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Wednesday, August 27, 2008

Co-authorship & Tenure Regs

Hastings has what I take to be an antiquated regulation about co-authorship in its tenure standards:

"Co-authored works will be considered to the extent that the candidate's contribution can be separately evaluated."

I can only guess that this kind of thinking came out of an age where casebook authors assigned one another separate chapters that could be sent out for review individually.  But this regulation is clearly out of date, in my humble opinion.  Thankfully, we're about to revisit the issue and I would be very curious about what modern standards look like on the question of co-authorship.  And if you were writing tenure standards anew, how would you  handle the issue? 

Posted by Ethan Leib on August 27, 2008 at 09:30 PM in Life of Law Schools | Permalink


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The reason that you want to have actual standards is that you want the young scholar to be able to predict a priori whether co-authoring the piece will help her to achieve tenure.

Are we indeed all realists now?

Posted by: Hillel Levin | Aug 29, 2008 12:32:32 PM

Why not just leave it up to each individual faculty voter's discretion (as individual faculty voters are wont to do, regardless of the standard) by using some vague language?

"Co-authored works will be considered, taking into appropriate consideration the contribution of each author to the work."

Posted by: anon | Aug 29, 2008 1:33:30 AM

Assuming the parts aren't severable (as they shouldn't be if the work is truly a collaborative project), one way of addressing these concerns is to require the tenure candidate to submit a memorandum, co-written with co-authors, explaining the joint nature of the work involved in the project and evaluating the approximate percentage of the work each author contributed, and providing a narrative of the contribution of each author in the collaborative process. The "to the extent" clause is what I would find troubling. The effort to separately evaluate seems integral to the tenure process, but not the implicit requirement that something "can" (in this context, *must*) "be separately evaluated."

This suggests another issue, though, which is quantity: How "much" does a co-authored work count? A fraction based on the number of co-authors? While quick and easy, this suggests that collaborative work takes less time than single authored work, and therefore more of it should be expected of the candidate. While that's sometimes true, especially when parts of the work are delegated among co-authors, truly collaborative work can actually take *more* time and that too should be recognized in individual cases. The Hastings reg assumes, and in fact requires, delegated collaboration, while it actively discourages a more intensive collaboration, which is in fact more difficult and time-consuming.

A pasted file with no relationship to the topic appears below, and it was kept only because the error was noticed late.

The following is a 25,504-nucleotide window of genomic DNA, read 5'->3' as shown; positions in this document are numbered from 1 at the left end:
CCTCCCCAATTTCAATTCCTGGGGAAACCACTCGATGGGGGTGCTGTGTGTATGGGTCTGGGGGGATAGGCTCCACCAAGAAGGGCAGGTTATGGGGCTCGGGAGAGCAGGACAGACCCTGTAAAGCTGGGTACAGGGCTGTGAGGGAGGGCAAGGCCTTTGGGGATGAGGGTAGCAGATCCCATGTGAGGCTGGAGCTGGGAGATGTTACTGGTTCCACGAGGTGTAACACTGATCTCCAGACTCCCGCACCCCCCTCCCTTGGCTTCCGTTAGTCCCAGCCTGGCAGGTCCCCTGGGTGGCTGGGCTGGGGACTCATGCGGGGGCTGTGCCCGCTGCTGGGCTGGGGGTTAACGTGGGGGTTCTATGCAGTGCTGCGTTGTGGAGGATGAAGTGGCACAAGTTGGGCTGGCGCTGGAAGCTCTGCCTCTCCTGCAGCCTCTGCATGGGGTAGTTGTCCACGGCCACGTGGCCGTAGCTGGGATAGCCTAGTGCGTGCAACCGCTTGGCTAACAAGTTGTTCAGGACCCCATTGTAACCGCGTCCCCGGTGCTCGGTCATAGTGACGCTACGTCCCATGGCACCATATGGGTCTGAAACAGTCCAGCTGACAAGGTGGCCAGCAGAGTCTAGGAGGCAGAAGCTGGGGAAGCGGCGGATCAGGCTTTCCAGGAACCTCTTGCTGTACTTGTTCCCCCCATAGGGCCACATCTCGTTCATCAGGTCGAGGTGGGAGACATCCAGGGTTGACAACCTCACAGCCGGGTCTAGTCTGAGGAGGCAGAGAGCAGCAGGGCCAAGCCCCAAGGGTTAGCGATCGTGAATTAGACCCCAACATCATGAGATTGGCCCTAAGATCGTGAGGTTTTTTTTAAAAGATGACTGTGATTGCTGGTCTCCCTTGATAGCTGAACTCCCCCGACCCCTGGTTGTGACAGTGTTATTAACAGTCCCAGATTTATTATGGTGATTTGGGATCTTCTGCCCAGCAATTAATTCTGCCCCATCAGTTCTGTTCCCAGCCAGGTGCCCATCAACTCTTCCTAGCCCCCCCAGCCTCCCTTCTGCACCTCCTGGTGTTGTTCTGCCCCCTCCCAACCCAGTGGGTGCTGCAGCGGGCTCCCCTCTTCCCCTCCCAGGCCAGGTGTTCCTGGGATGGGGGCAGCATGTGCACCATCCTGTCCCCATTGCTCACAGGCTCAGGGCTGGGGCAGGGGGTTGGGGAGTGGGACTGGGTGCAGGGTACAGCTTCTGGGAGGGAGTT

Posted by: Mark Fenster | Aug 28, 2008 2:57:02 PM


Even if one had a minimum quantity requirement for solo-authored works (a question not asked here), the question remains whether regs should be discouraging people from collaborative work and essentially discounting it. Having been a co-author many times over, my experience tells me that there is little to "separately evaluate[]." From idea generation to execution, the product is generally joint. That type of work -- seemingly the ideal of collaboration -- is completely discounted, whereas write and paste jobs might more easily come within the reg. I think that is pathological. I appreciate the concerns, of course. But there must be a better solution.

Posted by: Ethan Leib | Aug 28, 2008 10:20:17 AM

Re: Jack's comment: This begs the question of how other departments (e.g., economics where tenure standards in other respects are generally higher) seem to get by without substantially discounting co-authored work. To take just one example, Kevin Murphy, who's won both the John Bates Clark medal and a MacArthur Fellowship, has only 2 things on his CV that aren't co-authored (one a short non-refereed AER papers & proceedings paper and the other a book chapter). I suppose it's possible that he didn't contribute much value to the other papers, but then one wonders why people like Gary Becker, Finis Welch, Adrei Shleifer, Sherwin Rosen, etc wanted to write with him over and over again. The very fact that others want to write with someone is itself generally a signal of the value provided by that person.

Posted by: Jon Klick | Aug 28, 2008 9:37:39 AM


The work can be great, but all of what's good about it might have been contributed by the co-author. How can an evaluator tell that someone is tenure-worthy without a substantial amount of sole-authored work that is itself tenure-worthy? I think Hastings has it right.


Posted by: Jack | Aug 28, 2008 12:29:30 AM

Coauthorship is easy: forget about it. Is the work good? Is there a balance of single- and co-authored work in a (tenure or job) candidate's file? Is the work good? Is it the sort of work that clearly benefits from having more than one author involved? Finally: Is. The. Work. Good?

The social sciences figured this one out a long time ago. Legal academy, do us all a favor: for once, take a lesson from someone else, rather than reinventing the wheel.

Posted by: prison rodeo | Aug 27, 2008 11:16:11 PM

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